It was the turn of the Atmosphere Theme for the CEEDS seminar on 19th May, where we heard a breadth of examples of data science approaches applied to atmospheric science issues all under the title of “Hands across the disciplines: How data science has helped atmospheric science and associated societal challenges.” The seminar was organised by Atmosphere Theme leads Paul Young and Lindsay Banin. The talks are summarised below and are available as a recording for those that were not able to attend.
Lily Gouldsbrough (twitter), a second year PhD student in the Lancaster Environment Centre (LEC), talked about the development and application of an extreme value theory model to UK ozone measurements from the national AURN network. Lily’s work brings state-of-the-art statistical approaches to a field where the analysis is typically less sophisticated, and she has been able to calculate “return periods” for policy-relevant ozone levels as a function of temperature. One key result is that “moderate” levels of ozone pollution (>100 µg/m3) are no longer extreme at many sites in SE England when the temperatures are hotter than the 99th percentile.
Pete Levy (web), a scientist at the UK Centre for Ecology and Hydrology spoke about his work validating the bottom up estimates of the UK’s greenhouse gas emissions inventory. Pete described a Bayesian approach that leveraged non greenhouse gas pollutant concentrations from the AURN network, but for which there is sector-specific information on their sources. His framework used that information combined with estimates of the temporal and spatial distribution of pollutant emissions data (e.g., from EDGAR) to improve the estimates of the UK’s greenhouse gas emissions, as well as providing information on the uncertainties in those emissions for individual sectors.
Matt Amos (web, twitter), a final year PhD student in LEC discussed his work developing a Bayesian neural network to combine “gappy” satellite observations with gap free process models. Matt’s domain focus is on stratospheric ozone, where we need continuous datasets to understand long term trends, which are driven by both weather/climate variability and the decreases in (most) ozone depleting substances. His neural network has several advantages of other methods of data infilling, not least in that it provides a principled measure of uncertainty. This work appeared in the recent NeurIPS conference (paper on arxiv) and those interested can try a version of the model on Binder.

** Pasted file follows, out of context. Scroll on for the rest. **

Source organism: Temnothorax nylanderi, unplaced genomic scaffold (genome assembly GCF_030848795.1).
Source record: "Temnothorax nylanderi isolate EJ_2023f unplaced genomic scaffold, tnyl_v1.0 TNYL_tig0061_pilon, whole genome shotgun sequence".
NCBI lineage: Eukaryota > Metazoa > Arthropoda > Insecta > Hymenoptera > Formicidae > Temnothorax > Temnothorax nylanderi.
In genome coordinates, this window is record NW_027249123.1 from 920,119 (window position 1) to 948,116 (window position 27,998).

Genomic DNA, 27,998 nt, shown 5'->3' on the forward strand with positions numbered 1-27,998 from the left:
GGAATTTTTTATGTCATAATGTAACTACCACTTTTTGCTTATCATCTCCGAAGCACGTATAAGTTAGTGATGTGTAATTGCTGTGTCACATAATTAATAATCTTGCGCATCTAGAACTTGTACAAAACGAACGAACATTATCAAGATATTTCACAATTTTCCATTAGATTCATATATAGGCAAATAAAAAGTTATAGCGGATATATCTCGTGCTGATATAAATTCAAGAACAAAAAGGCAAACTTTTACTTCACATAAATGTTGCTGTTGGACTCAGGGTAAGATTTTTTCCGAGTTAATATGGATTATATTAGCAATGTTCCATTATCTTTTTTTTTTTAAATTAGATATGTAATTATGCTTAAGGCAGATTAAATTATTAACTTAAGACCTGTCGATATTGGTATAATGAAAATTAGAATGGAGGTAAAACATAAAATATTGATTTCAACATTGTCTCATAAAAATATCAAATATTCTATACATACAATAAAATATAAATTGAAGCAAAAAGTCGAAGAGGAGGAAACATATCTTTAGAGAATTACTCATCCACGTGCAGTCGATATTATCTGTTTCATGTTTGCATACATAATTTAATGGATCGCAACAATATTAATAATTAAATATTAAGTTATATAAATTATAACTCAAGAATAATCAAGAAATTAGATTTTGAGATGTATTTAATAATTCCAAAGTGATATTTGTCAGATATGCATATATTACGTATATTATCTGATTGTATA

Finally, Cristina Martin Hernandez (web), a data analyst at UKCEH, talked about her work linking up the Air Pollution Interface System (APIS) with the Air Pollution Impacts on Ecosystem Networks (APIENs) through a new mapping interface. APIS is used by agencies, consultancies, students and anyone interested in air pollution impacts. Cristina’s talk covered how APIS’s current text-based version has been upgraded and developed to use R Shiny, all in order to allow users to extract data about the pollution impact on an ecosystem in a given area with a click and see the data mapped in seconds. Cristina demonstrated the (successful!) use of the new interface and also talked about the design and user engagement process.
In wrapping up the seminar, the panel reflected on the rich opportunities and challenges in working across scientific and data science domains, highlighting the need for advancing technical skills amongst environmental scientists and collaborating with maths, statistics and computing specialists to meet the demands of ever growing datasets and models in atmospheric sciences.